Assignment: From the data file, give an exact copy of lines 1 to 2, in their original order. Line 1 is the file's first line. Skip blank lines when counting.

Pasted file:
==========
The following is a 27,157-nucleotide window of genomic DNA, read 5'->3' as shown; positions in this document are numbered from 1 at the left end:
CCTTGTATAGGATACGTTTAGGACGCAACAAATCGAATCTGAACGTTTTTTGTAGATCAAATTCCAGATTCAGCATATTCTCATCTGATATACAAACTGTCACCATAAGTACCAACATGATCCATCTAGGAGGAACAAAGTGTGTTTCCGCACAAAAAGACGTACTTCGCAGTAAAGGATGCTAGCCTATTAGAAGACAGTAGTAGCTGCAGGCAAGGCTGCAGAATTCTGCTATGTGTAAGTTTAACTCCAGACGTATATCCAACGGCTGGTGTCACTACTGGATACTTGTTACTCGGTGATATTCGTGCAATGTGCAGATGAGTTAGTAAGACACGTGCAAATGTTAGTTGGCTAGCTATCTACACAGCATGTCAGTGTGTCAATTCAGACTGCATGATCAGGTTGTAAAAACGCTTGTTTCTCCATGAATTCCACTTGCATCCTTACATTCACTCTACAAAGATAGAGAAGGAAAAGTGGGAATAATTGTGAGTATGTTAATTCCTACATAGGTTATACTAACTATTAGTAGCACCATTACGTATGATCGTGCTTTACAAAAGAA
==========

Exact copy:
The following is a 27,157-nucleotide window of genomic DNA, read 5'->3' as shown; positions in this document are numbered from 1 at the left end:
CCTTGTATAGGATACGTTTAGGACGCAACAAATCGAATCTGAACGTTTTTTGTAGATCAAATTCCAGATTCAGCATATTCTCATCTGATATACAAACTGTCACCATAAGTACCAACATGATCCATCTAGGAGGAACAAAGTGTGTTTCCGCACAAAAAGACGTACTTCGCAGTAAAGGATGCTAGCCTATTAGAAGACAGTAGTAGCTGCAGGCAAGGCTGCAGAATTCTGCTATGTGTAAGTTTAACTCCAGACGTATATCCAACGGCTGGTGTCACTACTGGATACTTGTTACTCGGTGATATTCGTGCAATGTGCAGATGAGTTAGTAAGACACGTGCAAATGTTAGTTGGCTAGCTATCTACACAGCATGTCAGTGTGTCAATTCAGACTGCATGATCAGGTTGTAAAAACGCTTGTTTCTCCATGAATTCCACTTGCATCCTTACATTCACTCTACAAAGATAGAGAAGGAAAAGTGGGAATAATTGTGAGTATGTTAATTCCTACATAGGTTATACTAACTATTAGTAGCACCATTACGTATGATCGTGCTTTACAAAAGAA